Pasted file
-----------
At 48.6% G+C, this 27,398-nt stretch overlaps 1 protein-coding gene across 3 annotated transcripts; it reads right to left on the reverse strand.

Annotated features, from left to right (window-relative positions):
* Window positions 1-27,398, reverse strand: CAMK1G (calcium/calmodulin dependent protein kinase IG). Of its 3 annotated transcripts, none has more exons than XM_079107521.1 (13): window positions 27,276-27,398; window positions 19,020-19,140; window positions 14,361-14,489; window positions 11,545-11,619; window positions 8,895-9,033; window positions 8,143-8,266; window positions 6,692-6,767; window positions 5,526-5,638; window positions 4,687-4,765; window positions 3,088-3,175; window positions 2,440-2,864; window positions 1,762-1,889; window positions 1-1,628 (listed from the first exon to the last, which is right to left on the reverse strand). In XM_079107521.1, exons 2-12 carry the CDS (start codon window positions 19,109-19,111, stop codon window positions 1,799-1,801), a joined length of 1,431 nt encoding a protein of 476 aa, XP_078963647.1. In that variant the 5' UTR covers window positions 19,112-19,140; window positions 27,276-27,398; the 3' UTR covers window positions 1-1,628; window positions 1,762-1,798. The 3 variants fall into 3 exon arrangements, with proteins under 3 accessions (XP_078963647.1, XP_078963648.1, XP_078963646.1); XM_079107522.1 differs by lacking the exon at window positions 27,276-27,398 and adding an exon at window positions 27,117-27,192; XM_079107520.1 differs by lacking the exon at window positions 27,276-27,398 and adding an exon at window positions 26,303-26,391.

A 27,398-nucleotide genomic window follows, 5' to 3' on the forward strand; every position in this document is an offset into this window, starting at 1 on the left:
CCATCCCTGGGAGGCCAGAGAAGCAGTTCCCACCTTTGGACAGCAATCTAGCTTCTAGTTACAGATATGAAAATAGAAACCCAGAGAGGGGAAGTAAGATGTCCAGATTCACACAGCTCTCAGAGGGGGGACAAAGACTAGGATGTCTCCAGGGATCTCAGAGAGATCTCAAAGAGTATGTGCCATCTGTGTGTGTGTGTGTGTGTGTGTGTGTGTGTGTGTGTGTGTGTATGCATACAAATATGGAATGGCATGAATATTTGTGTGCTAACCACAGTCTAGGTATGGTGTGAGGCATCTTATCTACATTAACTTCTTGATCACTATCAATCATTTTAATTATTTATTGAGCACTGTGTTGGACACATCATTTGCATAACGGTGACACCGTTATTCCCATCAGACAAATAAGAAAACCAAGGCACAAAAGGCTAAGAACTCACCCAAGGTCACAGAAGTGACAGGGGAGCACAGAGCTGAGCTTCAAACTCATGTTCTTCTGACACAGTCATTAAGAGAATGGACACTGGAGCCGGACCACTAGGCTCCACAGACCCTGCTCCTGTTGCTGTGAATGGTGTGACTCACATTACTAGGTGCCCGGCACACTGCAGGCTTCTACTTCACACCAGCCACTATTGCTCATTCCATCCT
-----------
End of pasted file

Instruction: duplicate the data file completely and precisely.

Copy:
At 48.6% G+C, this 27,398-nt stretch overlaps 1 protein-coding gene across 3 annotated transcripts; it reads right to left on the reverse strand.

Annotated features, from left to right (window-relative positions):
* Window positions 1-27,398, reverse strand: CAMK1G (calcium/calmodulin dependent protein kinase IG). Of its 3 annotated transcripts, none has more exons than XM_079107521.1 (13): window positions 27,276-27,398; window positions 19,020-19,140; window positions 14,361-14,489; window positions 11,545-11,619; window positions 8,895-9,033; window positions 8,143-8,266; window positions 6,692-6,767; window positions 5,526-5,638; window positions 4,687-4,765; window positions 3,088-3,175; window positions 2,440-2,864; window positions 1,762-1,889; window positions 1-1,628 (listed from the first exon to the last, which is right to left on the reverse strand). In XM_079107521.1, exons 2-12 carry the CDS (start codon window positions 19,109-19,111, stop codon window positions 1,799-1,801), a joined length of 1,431 nt encoding a protein of 476 aa, XP_078963647.1. In that variant the 5' UTR covers window positions 19,112-19,140; window positions 27,276-27,398; the 3' UTR covers window positions 1-1,628; window positions 1,762-1,798. The 3 variants fall into 3 exon arrangements, with proteins under 3 accessions (XP_078963647.1, XP_078963648.1, XP_078963646.1); XM_079107522.1 differs by lacking the exon at window positions 27,276-27,398 and adding an exon at window positions 27,117-27,192; XM_079107520.1 differs by lacking the exon at window positions 27,276-27,398 and adding an exon at window positions 26,303-26,391.

A 27,398-nucleotide genomic window follows, 5' to 3' on the forward strand; every position in this document is an offset into this window, starting at 1 on the left:
CCATCCCTGGGAGGCCAGAGAAGCAGTTCCCACCTTTGGACAGCAATCTAGCTTCTAGTTACAGATATGAAAATAGAAACCCAGAGAGGGGAAGTAAGATGTCCAGATTCACACAGCTCTCAGAGGGGGGACAAAGACTAGGATGTCTCCAGGGATCTCAGAGAGATCTCAAAGAGTATGTGCCATCTGTGTGTGTGTGTGTGTGTGTGTGTGTGTGTGTGTGTGTGTGTATGCATACAAATATGGAATGGCATGAATATTTGTGTGCTAACCACAGTCTAGGTATGGTGTGAGGCATCTTATCTACATTAACTTCTTGATCACTATCAATCATTTTAATTATTTATTGAGCACTGTGTTGGACACATCATTTGCATAACGGTGACACCGTTATTCCCATCAGACAAATAAGAAAACCAAGGCACAAAAGGCTAAGAACTCACCCAAGGTCACAGAAGTGACAGGGGAGCACAGAGCTGAGCTTCAAACTCATGTTCTTCTGACACAGTCATTAAGAGAATGGACACTGGAGCCGGACCACTAGGCTCCACAGACCCTGCTCCTGTTGCTGTGAATGGTGTGACTCACATTACTAGGTGCCCGGCACACTGCAGGCTTCTACTTCACACCAGCCACTATTGCTCATTCCATCCT